When we take a look at the cmdlet to create Azure AD Apps (New-AzureADApplication), we notice a parameter –RequiredResourceAccess is available. ( However, this parameter takes an array of objects of type Microsoft.Open.AzureAD.Model.RequiredResourceAccess. Things will get more technical now and when you search the internet for this type of object, you may end up with some MSDN article:

We need two kind of objects:

  • RequiredResourceAccess (which basically represents the Service Principal)
  • ResourceAccess (which basically represents the Application and Delegated Permissions)

The first object, RequiredResourceAccess, has two properties to set: ResourceAppId and ResourceAccess. The ResourceAppId is the same value of the ServicePrincipal AppId property.

$svcprincipal = Get-AzureADServicePrincipal -All $true | ? { $_.DisplayName -match "Microsoft Graph" }

### Microsoft Graph
$reqGraph = New-Object -TypeName "Microsoft.Open.AzureAD.Model.RequiredResourceAccess"
$reqGraph.ResourceAppId = $svcprincipal.AppId

The property ResourceAccess is a list of required permissions. We need to create those objects first.

##Delegated Permissions
$delPermission1 = New-Object -TypeName "Microsoft.Open.AzureAD.Model.ResourceAccess" -ArgumentList "0e263e50-5827-48a4-b97c-d940288653c7","Scope" #Access Directory as the signed in user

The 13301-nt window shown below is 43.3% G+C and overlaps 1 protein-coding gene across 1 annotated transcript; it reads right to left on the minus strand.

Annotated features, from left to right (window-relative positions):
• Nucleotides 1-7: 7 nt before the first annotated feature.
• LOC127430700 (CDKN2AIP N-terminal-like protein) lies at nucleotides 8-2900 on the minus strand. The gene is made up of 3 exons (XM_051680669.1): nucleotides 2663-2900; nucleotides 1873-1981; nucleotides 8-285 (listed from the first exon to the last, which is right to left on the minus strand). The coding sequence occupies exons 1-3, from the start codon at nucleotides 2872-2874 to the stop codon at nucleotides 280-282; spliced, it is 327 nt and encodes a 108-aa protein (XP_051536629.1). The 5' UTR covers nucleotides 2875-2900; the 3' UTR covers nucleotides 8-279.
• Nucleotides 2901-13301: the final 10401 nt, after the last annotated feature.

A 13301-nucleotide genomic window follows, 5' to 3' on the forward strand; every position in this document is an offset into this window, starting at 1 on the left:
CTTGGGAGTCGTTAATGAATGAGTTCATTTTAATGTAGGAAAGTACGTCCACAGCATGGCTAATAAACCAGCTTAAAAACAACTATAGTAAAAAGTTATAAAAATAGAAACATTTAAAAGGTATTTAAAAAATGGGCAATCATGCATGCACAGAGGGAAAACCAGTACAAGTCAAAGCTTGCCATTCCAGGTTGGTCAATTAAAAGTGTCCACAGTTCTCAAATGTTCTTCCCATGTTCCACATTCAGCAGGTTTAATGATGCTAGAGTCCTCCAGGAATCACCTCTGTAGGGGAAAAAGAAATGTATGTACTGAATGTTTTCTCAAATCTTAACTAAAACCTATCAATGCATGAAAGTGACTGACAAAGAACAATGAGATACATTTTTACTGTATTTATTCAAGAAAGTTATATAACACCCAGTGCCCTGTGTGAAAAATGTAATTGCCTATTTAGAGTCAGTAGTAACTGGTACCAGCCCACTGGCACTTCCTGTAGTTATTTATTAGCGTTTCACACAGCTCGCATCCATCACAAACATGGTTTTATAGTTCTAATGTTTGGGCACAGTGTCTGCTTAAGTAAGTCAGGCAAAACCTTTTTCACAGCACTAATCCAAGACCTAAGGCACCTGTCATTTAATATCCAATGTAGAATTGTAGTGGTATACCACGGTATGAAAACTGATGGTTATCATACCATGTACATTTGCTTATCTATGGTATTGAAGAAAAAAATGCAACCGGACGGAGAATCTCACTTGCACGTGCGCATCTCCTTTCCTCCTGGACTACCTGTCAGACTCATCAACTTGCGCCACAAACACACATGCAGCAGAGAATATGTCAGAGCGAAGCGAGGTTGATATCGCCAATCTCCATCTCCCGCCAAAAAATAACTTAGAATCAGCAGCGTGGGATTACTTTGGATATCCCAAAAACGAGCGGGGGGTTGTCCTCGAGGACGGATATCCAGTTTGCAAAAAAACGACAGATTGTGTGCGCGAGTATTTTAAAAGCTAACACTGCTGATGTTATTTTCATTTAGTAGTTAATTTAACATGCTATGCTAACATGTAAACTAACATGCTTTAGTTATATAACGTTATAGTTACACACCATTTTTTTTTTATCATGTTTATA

##Application Permissions
$appPermission1 = New-Object -TypeName "Microsoft.Open.AzureAD.Model.ResourceAccess" -ArgumentList "62a82d76-70ea-41e2-9197-370581804d09","Role" #Read and Write All Groups
$appPermission2 = New-Object -TypeName "Microsoft.Open.AzureAD.Model.ResourceAccess" -ArgumentList "19dbc75e-c2e2-444c-a770-ec69d8559fc7","Role" #Read and Write directory data

The first parameter value that’s been provided when creating the ResourceAccess object is the Id of the permission. The second value indicates the permission type: Delegated Permission (value= Scope) or Application Permission (value = Role).

Once permission objects are created, those can then be set on the RequiredResourceAccess object:

$reqGraph.ResourceAccess = $delPermission1, $appPermission1, $appPermission2

OMG, more GUIDs…

But how about that Permission Id value? By the GUID itself it is hard to recognize what permission it is. I think we have a couple of approaches here.